The Nobel Peace Prize Should Have Gone to Julian Assange

TRANSCEND MEMBERS, 18 Oct 2021

David Adams | Transition to a Culture of Peace – TRANSCEND Media Service

11 Oct 2021 – To some extent one must applaud the choice of this year’s Nobel Peace Prize to two journalists who have dared to defy government pressure.  It is correct that the free flow of information is essential for peace, as we have maintained in this blog.  In fact, it has become the highest priority because, as we have stressed here, the culture of war now uses the manipulation of information as its primary means of defense.

And the journalists who were chosen, Maria Ressa and Dmitry Muratov, certainly merit the distinction.

But there is another journalist who is even more deserving. And his recognition would have contributed far more to the cause of world peace. That is Julian Assange.

As Nobel Peace Laureate Mairead Maguire said in 2019 when she nominated Assange for the Prize,

“Julian Assange meets all criteria for the Nobel Peace Prize.  Through his release of hidden information to the public we are no longer naïve to the atrocities of war, neither oblivious to the connections between big business and the acquisition of resources and spoils of war. As his human rights and freedom are in jeopardy, the Nobel Peace Prize would afford Julian much greater protection from governments’ forces.”

His recognition would have contributed far more to the cause of world peace because Assange revealed the secrets of the American Empire, which is the primary force in the culture of war. Those who received the prize this year attacked countries that are secondary: the Philippines and Russia. To be sure these countries are also part of the culture of war, but they are not responsible for the wars in Iraq, Afghanistan, Syria, and Libya, for military bases throughout the world, for the systematic overthrow of anyone who is elected to head a country that does not support the American Empire, and for the support of the worst dictatorships and warmongers responsible for wars like that in Yemen.

Assange revealed the American atrocities in Iraq and Afghanistan and the involvement of the CIA in covert warfare around the world.

And because of his courageous journalism he continues to be under attack by the American Empire, to the point that it was recently revealed that the CIA asked permission from President Trump to assassinate him.

Ironically, the Nobel Peace Prize was awarded to President Obama at a time when he was initiating the prosecution of Assange and when his administration was beginning the secret warfare of drones, perhaps the most dangerous advance of the culture of war. And Assange was revealing the secrets of the Obama administration.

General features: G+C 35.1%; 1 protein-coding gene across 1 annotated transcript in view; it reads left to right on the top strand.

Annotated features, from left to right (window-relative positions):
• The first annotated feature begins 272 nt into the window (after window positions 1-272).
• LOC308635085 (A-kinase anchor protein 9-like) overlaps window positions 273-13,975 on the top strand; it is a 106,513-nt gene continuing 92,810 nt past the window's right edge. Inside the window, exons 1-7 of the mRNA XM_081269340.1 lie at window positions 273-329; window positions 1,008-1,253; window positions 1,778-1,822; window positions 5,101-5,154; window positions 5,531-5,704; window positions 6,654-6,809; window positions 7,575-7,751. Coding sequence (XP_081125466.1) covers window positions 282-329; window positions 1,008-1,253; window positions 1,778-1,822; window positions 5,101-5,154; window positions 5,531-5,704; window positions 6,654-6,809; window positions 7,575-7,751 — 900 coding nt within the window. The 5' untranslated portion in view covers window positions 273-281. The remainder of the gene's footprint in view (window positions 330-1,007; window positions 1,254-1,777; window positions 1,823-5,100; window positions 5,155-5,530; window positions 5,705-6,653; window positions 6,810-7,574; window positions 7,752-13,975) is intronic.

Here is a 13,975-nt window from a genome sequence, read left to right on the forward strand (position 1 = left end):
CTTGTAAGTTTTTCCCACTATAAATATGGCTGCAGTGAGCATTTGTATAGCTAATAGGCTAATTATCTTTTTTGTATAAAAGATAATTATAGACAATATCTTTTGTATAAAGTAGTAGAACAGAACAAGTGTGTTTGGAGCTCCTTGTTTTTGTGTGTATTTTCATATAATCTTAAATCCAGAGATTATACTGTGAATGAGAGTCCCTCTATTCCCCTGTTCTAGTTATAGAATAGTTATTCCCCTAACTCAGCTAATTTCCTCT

In fact, as long as we are suggesting who should have won the prize, why not add Edward Snowden who is also being sought by the United States for revealing its culture of war secrets? And Daniel Ellsberg who was the first whistle-blower, revealing the secrets of the Vietnam War, and who continues to speak out in favor of Snowden and Assange? And why not add Mordecai Vanunu, imprisoned for 18 years after revealing the secret of Israel’s nuclear arms, and who continues to be harassed by the Israeli government? And Daniel Hale, recently imprisoned for revealing the secrets of America’s drone warfare?

By revealing the secrets of America’s culture of war, all of these whistle-blowers are making a great contribution to the world’s anti-war consciousness which is a key component of the developments that can eventually produce a transition to the culture of peace.

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Dr. David Adams is a member of the TRANSCEND Network for Peace Development Environment and coordinator of the Culture of Peace News Network. He retired in 2001 from UNESCO where he was the Director of the Unit for the UN International Year for the Culture of Peace.  Previously, at Yale and Wesleyan Universities, he was a specialist on the brain mechanisms of aggressive behavior, the history of the culture of war, and the psychology of peace activists, and he helped to develop and publicize the Seville Statement on Violence. Send him an email.

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